Various therapeutic approaches are being developed targeting glycans. These strategies include the targeting of glycans that affect tumor proliferation,  such  as  the  interference  with  the coreceptor activity of proteoglycans on tumor cells.  In  addition,  various  approaches  are targeting glycan during invasion using methods to block specific Nand O-glycosylation steps as well as the use of competitors of proteoglycans that once again interfere with tumor cell invasion. Tumor cell dissemination is another step in which glycans can be targeted. Agents that can interfere with selectin – carbohydrate interactions have been considered for the treatment of metastatic disease. These interactions can be targeted through  the  administration  of  neutralizing antiselectin antibodies or small molecules that mimics the SLeX or SLeA selectin ligands. The applicability of such experimental therapies to clinical tumor biology and metastasis remains challenging, but the importance of this strategy warrants further development of this class of therapeutic agents, which might work best in combination with conventional chemotherapy.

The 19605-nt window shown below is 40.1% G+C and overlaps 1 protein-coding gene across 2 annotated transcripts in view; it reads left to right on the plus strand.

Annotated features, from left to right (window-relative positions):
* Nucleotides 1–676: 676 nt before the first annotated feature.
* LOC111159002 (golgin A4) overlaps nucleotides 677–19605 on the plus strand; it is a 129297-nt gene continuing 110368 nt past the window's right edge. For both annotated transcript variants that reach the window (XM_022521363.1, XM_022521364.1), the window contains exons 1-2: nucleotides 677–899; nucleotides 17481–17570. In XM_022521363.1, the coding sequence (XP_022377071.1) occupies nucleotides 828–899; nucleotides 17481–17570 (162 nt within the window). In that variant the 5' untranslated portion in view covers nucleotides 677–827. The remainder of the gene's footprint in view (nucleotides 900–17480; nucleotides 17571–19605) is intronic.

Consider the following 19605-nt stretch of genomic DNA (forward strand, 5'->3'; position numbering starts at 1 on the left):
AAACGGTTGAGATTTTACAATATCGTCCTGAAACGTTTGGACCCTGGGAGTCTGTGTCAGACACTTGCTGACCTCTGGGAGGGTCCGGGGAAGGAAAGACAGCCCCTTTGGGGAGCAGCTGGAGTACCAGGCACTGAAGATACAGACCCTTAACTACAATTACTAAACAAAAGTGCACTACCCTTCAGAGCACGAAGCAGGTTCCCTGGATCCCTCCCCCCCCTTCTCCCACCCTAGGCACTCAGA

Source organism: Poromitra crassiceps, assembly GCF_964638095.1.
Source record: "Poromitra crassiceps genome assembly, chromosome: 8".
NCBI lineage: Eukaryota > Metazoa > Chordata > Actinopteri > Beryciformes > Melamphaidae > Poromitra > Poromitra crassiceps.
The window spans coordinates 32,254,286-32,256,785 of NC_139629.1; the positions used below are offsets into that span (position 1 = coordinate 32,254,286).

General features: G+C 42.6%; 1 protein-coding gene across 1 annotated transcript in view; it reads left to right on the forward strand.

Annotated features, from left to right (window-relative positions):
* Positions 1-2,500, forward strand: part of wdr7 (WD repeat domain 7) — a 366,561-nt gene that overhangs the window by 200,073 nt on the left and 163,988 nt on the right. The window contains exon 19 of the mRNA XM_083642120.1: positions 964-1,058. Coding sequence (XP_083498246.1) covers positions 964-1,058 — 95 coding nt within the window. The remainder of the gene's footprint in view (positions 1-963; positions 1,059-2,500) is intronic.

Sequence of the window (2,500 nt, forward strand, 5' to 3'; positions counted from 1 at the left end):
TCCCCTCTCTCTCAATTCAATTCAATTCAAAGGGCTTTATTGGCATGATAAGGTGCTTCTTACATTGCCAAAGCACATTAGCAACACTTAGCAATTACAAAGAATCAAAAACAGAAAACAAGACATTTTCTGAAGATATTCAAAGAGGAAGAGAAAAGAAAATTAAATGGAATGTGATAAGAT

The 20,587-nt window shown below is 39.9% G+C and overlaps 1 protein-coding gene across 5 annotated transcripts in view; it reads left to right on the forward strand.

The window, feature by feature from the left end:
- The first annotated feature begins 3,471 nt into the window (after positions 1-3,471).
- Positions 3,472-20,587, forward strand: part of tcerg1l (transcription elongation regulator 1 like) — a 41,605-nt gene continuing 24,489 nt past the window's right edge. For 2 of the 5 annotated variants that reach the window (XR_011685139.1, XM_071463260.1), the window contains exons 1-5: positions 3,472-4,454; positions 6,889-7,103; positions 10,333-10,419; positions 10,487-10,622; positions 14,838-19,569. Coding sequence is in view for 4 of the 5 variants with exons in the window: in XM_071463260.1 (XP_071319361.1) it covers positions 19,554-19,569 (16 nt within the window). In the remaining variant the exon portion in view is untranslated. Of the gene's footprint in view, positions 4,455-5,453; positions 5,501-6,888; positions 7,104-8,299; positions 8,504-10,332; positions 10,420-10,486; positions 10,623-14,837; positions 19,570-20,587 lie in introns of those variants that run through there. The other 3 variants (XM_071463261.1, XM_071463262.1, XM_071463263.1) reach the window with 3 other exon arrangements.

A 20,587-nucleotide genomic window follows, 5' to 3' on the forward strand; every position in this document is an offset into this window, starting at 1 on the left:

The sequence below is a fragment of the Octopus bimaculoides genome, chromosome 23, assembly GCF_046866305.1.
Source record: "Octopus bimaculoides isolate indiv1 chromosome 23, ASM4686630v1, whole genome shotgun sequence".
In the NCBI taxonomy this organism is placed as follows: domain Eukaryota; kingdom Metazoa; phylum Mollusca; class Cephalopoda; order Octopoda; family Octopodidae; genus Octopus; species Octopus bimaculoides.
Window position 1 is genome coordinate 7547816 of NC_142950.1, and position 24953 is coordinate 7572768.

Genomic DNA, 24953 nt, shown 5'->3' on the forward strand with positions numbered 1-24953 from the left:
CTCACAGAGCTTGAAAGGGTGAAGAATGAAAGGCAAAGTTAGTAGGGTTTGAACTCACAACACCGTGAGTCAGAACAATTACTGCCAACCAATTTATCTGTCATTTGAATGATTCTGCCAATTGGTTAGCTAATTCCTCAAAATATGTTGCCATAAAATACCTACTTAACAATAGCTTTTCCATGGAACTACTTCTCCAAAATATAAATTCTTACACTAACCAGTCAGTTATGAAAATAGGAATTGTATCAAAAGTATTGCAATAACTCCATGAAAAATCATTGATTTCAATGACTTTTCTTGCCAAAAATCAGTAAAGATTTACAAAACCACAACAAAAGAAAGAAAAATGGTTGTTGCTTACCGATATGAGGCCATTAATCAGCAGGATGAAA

In addition, several immunotherapy-based approaches are being tested in preclinical and clinical trials targeting cancer-associated mucin glycans expressed on adenocarcinomas. These trials include monoclonal-antibody-based therapies – either radioimmunoconjugates or passive immunotherapy and antitumor vaccines. Monoclonal antibodies directed to cancer-associated glycans, such as S-Tn, and glycan carriers, such as MUCl mucin, have been used as radioimmunoconjugates. Second-generation approaches are under development, such as the use of humanized forms of the murine antibodies as well as recombinant single-chain variable fragments, which have a much smaller mass than full antibodies and therefore are capable of reaching most cells in a tumor.